2011 saw Homefront, a Red Dawn inspired FPS game published by THQ, released in March to mixed reviews. As it stands on Metacritic, Homefront sits with an average of 70/100; not bad, right? Fast forward to the end of 2012, and THQ is filing for bankruptcy, effectively liquidating its assets to the highest bidder. Publisher Deep Silver picked up the Homefront franchise, and decided to take a stab at creating Homefront: The Revolution. And with a heavy heart, I must ask: what happened?
From the game’s opening scene, where you and a few comrades are waiting for the hero of the American revolution against Korean aggression, Walker, you preview the struggles you’ll face from the game itself. Before I get into the technical issues, however, I suppose I’ll explain the premise of Homefront: The Revolution. The United States has been conquered by North Korea (thus tossing any realism out the window) and you take the role of a new member of the Philadelphia branch of the revolutionary forces. On your first mission, you’re ambushed by North Korean soldier and captured. Upon wakening, you watch your two comrades brutally murdered. Alas, you were saved by Walker himself, who is wounded and, eventually, kidnapped by the KMP. From Walker’s capture (you’re conveniently a building away when he’s taken), you re-join the revolutionary forces in a mission to rescue Walker and reclaim the city of Philadelphia in the name of America.
Having enjoyed the original Homefront, I was intrigued by the premise of an open world first person shooter with highly customizable weapon sets. Considering that my only real complaint from the first game was the tremendously short campaign, The Revolution was set to remedy that situation. In execution, however, Homefront: The Revolution completely fails in the most graceless manner(s).
So what exactly is the issue with Homefront: The Revolution? In short – everything. This game has zero redeeming qualities. I found myself struggling to play every minute of it; even when the game shattering frame rate was above 0, the game was a mess. The gunplay in The Revolution is some of the worst I have ever experienced: hit detection is way off, accuracy is the pits, storytelling is poor, and the dialogue is childish. Whenever I visited a gun depot, the framerate would drop to an astounding 0, completely halting the game (though, I suppose, I did replenish my ammunition). Now, this wouldn’t even necessarily be an issue (I can get over massive framerate dips when I’m out of combat), but the game consistently dipped its framerate to unplayable lows.
I almost would end my review here because the gameplay was hindered to an almost unplayable level due to the aforementioned issues. But let’s examine how enjoyable the game is when it works. Homefront: The Revolution plays much like any other open world adventure. You follow a main mission with the option to partake in side missions posted by various members of the revolution. You also are able to raise a rebellion in each district on the map by disrupting KMP lights and cameras, tuning radios to the revolution’s frequency, saving civilians from punishment, or taking out patrols, among other means. And while this sounds cool – and possibly unique – it’s nothing new to the genre, and certainly, at this point, seems like a gimmick. Still, if there was one piece of Homefront: The Revolution that worked – it was probably this aspect.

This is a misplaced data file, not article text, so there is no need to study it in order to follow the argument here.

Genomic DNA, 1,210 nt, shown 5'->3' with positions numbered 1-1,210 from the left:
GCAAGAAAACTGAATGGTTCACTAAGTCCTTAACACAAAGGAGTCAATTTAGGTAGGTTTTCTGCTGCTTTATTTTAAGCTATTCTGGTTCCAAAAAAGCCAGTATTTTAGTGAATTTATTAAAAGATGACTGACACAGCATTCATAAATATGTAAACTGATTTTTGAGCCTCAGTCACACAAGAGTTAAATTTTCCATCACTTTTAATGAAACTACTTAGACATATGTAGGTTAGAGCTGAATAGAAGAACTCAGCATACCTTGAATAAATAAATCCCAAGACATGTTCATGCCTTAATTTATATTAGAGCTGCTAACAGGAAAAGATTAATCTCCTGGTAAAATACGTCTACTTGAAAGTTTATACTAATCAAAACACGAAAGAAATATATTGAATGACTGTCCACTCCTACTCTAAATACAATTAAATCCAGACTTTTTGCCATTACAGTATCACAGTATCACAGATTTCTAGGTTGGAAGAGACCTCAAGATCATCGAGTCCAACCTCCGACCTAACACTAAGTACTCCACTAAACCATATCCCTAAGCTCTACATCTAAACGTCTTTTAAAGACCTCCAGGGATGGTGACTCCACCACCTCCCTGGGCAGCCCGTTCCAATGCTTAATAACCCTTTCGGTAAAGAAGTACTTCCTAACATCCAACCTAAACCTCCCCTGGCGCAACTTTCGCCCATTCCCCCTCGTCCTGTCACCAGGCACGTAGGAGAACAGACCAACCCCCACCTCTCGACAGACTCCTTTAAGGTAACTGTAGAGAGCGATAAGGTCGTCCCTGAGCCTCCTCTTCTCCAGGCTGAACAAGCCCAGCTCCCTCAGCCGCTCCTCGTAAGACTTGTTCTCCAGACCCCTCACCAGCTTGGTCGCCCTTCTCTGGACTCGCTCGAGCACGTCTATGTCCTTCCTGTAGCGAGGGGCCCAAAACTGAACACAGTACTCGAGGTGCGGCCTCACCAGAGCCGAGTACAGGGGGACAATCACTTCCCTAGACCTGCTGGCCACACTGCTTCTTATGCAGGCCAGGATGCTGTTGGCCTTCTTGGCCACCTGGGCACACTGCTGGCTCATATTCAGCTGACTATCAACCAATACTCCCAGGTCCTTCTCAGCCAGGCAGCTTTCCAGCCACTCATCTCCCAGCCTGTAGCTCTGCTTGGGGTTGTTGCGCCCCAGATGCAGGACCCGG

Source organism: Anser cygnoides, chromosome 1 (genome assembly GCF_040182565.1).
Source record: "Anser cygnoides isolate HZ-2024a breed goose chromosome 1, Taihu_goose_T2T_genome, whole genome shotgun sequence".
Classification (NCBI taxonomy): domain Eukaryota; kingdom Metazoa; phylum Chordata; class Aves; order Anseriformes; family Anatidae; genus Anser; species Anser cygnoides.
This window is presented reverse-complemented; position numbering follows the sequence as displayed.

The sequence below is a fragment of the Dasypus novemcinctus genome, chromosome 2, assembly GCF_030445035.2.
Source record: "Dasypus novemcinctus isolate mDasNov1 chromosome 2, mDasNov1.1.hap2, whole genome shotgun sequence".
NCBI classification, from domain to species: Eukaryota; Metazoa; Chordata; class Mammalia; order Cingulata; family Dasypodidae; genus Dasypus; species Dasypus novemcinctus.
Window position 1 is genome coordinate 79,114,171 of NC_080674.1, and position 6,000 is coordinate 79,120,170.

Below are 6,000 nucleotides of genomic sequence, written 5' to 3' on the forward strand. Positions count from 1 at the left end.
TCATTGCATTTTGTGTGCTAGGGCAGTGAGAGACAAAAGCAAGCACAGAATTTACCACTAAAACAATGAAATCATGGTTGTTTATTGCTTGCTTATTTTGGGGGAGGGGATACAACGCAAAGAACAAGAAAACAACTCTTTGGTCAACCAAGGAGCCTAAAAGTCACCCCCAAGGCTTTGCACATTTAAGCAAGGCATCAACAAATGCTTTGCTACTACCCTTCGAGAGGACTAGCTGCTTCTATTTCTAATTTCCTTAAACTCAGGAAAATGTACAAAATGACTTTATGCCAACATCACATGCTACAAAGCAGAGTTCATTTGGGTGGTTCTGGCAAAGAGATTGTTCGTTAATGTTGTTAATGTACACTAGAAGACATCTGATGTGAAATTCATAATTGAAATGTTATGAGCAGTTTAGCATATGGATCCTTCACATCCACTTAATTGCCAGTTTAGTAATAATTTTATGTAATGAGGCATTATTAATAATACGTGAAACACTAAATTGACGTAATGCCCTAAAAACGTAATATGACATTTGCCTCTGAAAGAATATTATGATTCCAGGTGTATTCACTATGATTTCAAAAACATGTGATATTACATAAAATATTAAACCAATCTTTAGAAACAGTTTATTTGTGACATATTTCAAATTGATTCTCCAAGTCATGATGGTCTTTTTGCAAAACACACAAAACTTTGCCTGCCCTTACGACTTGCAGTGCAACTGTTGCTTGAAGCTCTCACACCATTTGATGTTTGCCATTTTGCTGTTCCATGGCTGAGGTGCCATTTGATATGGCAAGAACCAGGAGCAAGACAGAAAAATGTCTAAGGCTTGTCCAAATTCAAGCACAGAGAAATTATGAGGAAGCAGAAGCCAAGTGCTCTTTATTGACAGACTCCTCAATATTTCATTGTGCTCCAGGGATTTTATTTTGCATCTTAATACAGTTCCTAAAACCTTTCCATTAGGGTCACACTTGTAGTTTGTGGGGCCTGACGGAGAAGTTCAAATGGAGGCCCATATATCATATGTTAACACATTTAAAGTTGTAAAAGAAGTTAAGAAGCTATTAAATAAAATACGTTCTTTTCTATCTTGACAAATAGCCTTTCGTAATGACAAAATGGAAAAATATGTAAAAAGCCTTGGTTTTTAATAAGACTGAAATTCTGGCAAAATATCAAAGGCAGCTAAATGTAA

One other piece of Homefront: The Revolution also rustled the blades of grass around its headstone. Each weapon you purchase can be fully customizable. This means two separate things. The first is that each weapon has a plethora of attachment options with which to improve your arsenal. The second is a neat option that allows you to, more or less, dis- and re-assemble your weapon. In other words, you can take the top of your pistol off and replace it with the husk of an SMG. Each weapon has a couple alternative attachments that allows you to strategize your methods of slaying the KMP. Yet while this feature is certainly unique and fun to mess around with, it quickly becomes evident that the system is potential wasted, as there is only a limited amount of options that each weapon can utilize, and you can’t switch different weapon parts with different weapons.
When I look back at my pained time with Homefront: The Revolution, I can’t help but shudder. I feel dirty even suggesting this game wasted its own potential; I can’t be certain potential was lurking behind this shoddy façade to begin with. In fact, I’m not sure I’ve ever played a game as unpolished and trashy as Homefront: The Revolution. The worst part? I secretly enjoy many of the games published by Deep Silver. Unfortunately for Homefront and the gaming community, The Revolution is a pile of junk with few rivals to compare. Let’s all do each other a solid and forget this game released (at least until they patch out the significant issues).